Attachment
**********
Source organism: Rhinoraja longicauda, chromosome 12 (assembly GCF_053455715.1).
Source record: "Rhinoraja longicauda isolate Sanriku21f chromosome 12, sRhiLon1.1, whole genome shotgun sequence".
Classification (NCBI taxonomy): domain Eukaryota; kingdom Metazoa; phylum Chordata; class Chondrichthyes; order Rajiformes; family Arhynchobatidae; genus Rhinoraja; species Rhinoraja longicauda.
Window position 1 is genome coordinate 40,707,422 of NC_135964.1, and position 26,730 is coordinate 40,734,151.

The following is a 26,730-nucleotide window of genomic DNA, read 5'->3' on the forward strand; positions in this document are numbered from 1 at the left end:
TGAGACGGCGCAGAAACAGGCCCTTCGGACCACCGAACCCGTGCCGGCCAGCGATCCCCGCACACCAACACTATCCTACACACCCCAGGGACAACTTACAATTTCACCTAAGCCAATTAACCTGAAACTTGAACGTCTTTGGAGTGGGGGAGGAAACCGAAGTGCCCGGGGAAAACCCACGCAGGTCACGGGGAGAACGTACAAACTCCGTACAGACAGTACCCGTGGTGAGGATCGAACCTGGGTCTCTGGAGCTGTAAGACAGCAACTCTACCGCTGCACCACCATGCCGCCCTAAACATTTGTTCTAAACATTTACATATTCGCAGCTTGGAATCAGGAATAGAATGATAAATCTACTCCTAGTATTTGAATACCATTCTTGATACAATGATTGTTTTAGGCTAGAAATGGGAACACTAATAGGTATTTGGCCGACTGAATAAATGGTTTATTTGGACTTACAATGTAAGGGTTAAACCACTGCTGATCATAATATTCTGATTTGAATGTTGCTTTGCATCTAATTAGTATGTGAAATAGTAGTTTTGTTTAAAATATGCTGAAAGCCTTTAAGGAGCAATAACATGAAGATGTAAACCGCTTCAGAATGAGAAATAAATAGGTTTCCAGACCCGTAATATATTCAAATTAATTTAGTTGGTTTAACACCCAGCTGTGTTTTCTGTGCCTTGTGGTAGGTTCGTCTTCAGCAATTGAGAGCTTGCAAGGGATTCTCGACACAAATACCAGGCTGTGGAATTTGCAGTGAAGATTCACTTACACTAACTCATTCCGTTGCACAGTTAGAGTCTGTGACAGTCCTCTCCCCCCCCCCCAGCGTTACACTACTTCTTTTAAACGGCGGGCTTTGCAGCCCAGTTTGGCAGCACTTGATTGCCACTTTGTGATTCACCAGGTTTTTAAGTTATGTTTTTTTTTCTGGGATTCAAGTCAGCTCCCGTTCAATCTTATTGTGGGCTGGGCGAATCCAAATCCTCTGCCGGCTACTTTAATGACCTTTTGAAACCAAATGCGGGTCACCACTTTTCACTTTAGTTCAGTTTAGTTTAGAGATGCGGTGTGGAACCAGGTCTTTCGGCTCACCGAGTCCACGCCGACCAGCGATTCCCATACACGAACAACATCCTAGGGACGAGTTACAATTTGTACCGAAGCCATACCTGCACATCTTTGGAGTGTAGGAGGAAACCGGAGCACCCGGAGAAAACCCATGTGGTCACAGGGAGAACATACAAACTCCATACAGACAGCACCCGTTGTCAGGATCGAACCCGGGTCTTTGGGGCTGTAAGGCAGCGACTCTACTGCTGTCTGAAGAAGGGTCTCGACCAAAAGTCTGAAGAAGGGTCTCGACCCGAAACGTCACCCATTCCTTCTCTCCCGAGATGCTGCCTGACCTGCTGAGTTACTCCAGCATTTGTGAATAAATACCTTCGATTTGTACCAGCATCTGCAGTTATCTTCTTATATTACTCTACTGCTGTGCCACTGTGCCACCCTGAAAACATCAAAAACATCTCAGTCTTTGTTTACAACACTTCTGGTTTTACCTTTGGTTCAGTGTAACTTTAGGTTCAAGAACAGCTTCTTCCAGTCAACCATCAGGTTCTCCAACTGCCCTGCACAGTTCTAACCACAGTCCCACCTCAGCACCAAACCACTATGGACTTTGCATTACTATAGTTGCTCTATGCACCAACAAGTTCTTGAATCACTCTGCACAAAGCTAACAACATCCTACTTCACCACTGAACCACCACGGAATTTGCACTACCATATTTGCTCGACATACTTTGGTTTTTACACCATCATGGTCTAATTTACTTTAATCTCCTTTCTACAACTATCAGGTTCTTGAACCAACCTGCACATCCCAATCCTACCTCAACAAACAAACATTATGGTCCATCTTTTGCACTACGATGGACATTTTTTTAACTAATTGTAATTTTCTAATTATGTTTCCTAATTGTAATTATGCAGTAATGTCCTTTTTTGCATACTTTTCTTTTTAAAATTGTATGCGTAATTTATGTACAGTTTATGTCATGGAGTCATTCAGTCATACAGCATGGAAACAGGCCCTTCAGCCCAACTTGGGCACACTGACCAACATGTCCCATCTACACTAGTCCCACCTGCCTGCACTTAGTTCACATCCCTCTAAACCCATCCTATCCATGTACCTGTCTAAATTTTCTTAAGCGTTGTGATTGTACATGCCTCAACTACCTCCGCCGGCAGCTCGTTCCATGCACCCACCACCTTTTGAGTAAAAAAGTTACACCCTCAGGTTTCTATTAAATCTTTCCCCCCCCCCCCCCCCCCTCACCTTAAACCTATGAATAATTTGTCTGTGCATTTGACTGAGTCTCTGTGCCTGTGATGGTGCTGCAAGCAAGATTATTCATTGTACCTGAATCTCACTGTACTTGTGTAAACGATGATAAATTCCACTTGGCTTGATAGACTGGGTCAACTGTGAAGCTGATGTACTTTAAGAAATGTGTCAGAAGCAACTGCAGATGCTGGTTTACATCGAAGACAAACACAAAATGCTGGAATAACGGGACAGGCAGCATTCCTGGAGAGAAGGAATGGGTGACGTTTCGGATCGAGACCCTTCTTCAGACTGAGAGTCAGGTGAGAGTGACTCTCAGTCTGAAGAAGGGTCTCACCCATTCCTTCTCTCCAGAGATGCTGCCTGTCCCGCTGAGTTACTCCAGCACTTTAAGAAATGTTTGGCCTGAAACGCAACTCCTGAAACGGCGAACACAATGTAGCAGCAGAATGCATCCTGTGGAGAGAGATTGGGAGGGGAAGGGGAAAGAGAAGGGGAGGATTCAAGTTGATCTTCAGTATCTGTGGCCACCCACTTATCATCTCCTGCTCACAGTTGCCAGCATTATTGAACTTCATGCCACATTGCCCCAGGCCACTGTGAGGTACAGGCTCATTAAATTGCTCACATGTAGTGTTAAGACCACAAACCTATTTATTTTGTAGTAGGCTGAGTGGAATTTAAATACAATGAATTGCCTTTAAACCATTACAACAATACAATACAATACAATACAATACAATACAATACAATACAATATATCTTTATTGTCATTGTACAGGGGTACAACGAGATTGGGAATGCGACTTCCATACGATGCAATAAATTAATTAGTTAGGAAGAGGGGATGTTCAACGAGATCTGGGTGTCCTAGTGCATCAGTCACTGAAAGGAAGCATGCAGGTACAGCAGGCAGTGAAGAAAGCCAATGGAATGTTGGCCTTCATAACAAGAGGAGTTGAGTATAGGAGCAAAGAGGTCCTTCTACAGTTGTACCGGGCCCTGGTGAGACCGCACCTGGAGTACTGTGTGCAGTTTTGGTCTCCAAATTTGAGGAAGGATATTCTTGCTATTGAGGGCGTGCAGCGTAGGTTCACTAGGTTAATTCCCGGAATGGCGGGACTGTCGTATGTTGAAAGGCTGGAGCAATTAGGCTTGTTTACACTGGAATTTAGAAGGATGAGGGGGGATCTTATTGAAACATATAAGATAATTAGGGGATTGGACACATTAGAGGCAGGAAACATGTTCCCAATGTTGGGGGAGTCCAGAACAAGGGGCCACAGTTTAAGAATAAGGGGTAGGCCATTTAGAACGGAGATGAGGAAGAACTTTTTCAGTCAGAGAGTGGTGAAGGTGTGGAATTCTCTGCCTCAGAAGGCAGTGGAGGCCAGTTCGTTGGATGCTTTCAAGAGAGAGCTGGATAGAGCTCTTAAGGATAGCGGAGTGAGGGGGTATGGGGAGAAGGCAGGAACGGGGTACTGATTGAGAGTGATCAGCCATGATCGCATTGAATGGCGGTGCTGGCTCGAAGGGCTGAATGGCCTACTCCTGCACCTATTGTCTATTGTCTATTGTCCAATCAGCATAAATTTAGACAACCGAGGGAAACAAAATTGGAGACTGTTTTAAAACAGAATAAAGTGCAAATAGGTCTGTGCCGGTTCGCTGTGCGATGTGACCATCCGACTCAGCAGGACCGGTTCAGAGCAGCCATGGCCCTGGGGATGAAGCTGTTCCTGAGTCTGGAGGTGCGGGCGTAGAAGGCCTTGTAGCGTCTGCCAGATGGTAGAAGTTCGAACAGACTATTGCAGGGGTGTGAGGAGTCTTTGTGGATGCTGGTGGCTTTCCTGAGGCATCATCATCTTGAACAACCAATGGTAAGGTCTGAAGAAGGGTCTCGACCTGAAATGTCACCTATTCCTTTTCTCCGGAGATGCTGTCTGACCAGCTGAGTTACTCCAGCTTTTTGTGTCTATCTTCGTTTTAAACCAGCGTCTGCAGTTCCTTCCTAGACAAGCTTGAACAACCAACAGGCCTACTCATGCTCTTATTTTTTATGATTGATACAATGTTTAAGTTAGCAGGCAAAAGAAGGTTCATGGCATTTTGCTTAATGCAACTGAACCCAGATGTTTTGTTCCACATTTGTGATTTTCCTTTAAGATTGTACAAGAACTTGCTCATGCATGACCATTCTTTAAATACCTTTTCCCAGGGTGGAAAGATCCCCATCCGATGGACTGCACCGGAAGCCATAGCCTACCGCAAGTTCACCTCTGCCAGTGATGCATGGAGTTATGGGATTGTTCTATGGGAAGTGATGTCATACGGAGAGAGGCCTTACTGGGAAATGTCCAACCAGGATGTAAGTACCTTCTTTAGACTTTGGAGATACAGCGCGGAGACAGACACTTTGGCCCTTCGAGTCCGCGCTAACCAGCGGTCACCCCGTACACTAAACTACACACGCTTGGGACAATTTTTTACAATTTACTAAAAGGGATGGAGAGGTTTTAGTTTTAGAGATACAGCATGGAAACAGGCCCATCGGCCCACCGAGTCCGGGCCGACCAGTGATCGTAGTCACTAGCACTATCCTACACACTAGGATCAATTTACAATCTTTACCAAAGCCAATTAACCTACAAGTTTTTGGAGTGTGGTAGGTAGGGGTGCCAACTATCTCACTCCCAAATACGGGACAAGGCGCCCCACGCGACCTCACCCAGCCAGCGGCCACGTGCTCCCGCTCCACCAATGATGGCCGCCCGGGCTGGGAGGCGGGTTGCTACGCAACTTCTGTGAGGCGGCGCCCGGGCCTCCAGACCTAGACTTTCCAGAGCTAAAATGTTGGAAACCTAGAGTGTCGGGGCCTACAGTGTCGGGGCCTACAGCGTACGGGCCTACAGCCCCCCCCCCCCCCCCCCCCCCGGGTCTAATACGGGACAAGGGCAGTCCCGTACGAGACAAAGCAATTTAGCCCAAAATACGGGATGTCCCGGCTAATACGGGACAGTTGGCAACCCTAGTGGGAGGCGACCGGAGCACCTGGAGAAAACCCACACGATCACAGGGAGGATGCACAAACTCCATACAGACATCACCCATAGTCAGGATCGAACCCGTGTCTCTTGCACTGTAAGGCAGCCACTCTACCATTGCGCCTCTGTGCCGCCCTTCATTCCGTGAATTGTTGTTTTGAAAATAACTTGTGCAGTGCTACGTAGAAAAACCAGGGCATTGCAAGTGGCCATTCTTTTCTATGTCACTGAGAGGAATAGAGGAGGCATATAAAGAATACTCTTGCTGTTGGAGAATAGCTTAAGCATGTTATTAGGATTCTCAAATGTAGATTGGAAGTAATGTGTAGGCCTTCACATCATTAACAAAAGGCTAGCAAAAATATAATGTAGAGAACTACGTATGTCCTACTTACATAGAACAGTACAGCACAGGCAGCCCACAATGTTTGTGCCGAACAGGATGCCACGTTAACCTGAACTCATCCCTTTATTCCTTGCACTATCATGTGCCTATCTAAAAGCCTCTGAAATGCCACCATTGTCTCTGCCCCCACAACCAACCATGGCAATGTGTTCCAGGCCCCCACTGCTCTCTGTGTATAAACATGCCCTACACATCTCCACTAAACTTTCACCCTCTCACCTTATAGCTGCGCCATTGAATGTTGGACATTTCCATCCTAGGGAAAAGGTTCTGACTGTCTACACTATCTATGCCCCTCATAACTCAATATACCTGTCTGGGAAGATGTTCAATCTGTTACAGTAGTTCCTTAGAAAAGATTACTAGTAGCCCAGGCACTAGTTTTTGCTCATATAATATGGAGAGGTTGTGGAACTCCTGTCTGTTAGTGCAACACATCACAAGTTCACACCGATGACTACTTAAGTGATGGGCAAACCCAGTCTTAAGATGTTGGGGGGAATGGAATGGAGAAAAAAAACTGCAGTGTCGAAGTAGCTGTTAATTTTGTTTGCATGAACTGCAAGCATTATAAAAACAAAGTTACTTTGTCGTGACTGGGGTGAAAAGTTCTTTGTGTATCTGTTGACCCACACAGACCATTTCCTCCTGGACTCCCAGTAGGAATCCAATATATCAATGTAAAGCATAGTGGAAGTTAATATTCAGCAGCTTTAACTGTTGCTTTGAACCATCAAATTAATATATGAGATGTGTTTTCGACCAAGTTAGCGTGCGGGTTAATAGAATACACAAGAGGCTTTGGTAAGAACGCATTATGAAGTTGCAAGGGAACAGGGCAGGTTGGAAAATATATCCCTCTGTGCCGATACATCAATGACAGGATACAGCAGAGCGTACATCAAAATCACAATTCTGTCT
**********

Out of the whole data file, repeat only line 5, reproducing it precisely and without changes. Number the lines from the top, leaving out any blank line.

The following is a 26,730-nucleotide window of genomic DNA, read 5'->3' on the forward strand; positions in this document are numbered from 1 at the left end: